Apex Patrol

:slight_smile: You’re welcome

I like this game. I feel like there could be more too it but I can’t think of anything in particular so it might just be my usual feeling that every game could be better.

When i read this i felt almost like i was reading a CoG version of Mass Effect and i mean that in a very good way. Kinda curious, did mass effect inspire this in any way?

I’m not a big Trekkie, but I liked this in general. Didn’t mind the jargon so much, though the pacing could use work. However, the quality of the prose is much poorer than Marine Raider – too verbose, uncertain, bad punctuation and other typos. Granted, it’s still plenty better than several other hosted games, and many games in development.

I also didn’t get any of the jokes or puns the protagonist was supposed to be using. For example, ’ “Helm, set our destination for Apex Command. I need to give my report in person.” You say, try to keep a gleam of humor hidden as you let the joke slowly unfurl.’ What’s the joke?

-When i read this i felt almost like i was reading a CoG version of Mass Effect and i mean that in a very good way. Kinda curious, did mass effect inspire this in any way?- Well FunnyMan, I’ve heard good things about Mass Effect and a number of my friends have suggested that I give it a try. Starting with the first, of course, and then working my way through the other two. Too bad it isn’t on Steam anymore, then acquiring all three would be easy.

Even so, while Mass Effect didn’t directly inspire me, good Sci-Fi will often permeate through other mediums. No doubt I’ve seen and enjoyed something that was in turn derived from Mass Effect.

HoraceTorys-… That is a fair critique. Marine Raider had the virtue of being short and manageable, which meant I could concentrate my efforts. Apex Patrol turned into something of a monster (Nearly 1.800k) with many a path that a player might never bother with.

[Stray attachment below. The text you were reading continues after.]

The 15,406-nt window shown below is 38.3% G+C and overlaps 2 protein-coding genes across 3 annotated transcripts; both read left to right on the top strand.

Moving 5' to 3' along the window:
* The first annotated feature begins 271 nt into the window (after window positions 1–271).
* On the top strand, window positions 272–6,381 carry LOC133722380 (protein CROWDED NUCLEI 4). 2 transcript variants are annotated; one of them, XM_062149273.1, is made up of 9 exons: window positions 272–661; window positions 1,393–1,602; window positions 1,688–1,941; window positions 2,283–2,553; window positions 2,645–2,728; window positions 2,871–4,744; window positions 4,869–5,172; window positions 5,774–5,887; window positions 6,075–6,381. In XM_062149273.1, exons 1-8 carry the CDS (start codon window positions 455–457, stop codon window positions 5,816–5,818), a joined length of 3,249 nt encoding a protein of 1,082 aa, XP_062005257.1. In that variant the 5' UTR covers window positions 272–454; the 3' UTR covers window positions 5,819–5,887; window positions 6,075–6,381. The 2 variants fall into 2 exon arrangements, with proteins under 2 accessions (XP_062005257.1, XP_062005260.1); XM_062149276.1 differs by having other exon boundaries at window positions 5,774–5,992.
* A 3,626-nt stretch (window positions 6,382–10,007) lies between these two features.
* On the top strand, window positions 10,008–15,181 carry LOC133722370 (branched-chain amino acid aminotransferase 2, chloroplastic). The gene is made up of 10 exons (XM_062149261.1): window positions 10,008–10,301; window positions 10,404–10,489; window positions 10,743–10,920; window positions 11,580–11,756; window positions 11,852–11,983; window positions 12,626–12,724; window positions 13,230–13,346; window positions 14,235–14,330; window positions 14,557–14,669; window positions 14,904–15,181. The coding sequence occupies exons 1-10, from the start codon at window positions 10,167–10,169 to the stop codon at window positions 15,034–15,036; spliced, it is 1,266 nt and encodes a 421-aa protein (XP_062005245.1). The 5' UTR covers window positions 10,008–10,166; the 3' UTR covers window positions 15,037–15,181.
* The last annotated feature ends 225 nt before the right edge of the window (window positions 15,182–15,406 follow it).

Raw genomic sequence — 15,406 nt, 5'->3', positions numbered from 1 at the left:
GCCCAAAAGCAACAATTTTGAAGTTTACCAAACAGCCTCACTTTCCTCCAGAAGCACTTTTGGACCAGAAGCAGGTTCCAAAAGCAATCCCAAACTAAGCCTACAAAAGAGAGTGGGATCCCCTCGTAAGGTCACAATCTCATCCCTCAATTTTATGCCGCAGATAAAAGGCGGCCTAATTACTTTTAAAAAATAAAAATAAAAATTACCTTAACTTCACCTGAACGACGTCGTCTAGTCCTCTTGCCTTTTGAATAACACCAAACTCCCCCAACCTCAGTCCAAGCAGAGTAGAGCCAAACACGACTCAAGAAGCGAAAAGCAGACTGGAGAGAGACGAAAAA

These include; Personally leading the rescue in the Binary system, recovering the probe in the Nebula, Leading the marine effort to take the Siltren base and disarming what Kasador left behind there, an entire section devoted to intricate starship dueling, getting your ship crippled and then having to figure out how to pull one over on Kasador, thirty some different Kasadors depending on how you told the story at dinner, and so on.

The story just never congealed as I would have liked. I wrote it, so I knew all the various pieces, but a player can’t see that unless they play through an incredible number of times and it is too long to encourage that.

I’ll still work on improving it, starting with paring things down like the failed joke. That seemed funny when I wrote it, but I never returned to it with a truly critical eye because there was so much else to work on.

Next time, something shorter.

Just curious, in one part you can actually end up with the chambered star and Kasador doesn’t (if I remember right), but in the following ship battle, s/he has the star again and you don’t. Was this an oversight?

It was :-q

It would have to be. Do you have a snippet of the text where you first noticed the error?

No need to answer Velosify. I think I found the piece of errant code responsible for the mix up. A ‘1’ when there should have been a zero. The forthcoming patch should fix things.

Incidentally, does anyone have a good name to suggest for a star-ship in ‘Apex Patrol’? There is room for another entry or so, and I am open to suggestions.

“Bad Neighbor.”

Loved it.

^w^ really liked it though i wish i could have seen what happened with my character and her “lover” (the bad guy).

“Bad Neighbor”? Ramidel, I like it. That is just the sort of thing for a ship with far too much maser power.

Thanks Squul. I’m glad you enjoyed playing it. May I ask if there was any part of it that seemed particularly enjoyable to you?

Nyxkora; I too wonder how it would turn out between them. Impossible to say, as they are in a rather complicated relationship. :slight_smile:

Thank you. I thought the reference was fitting.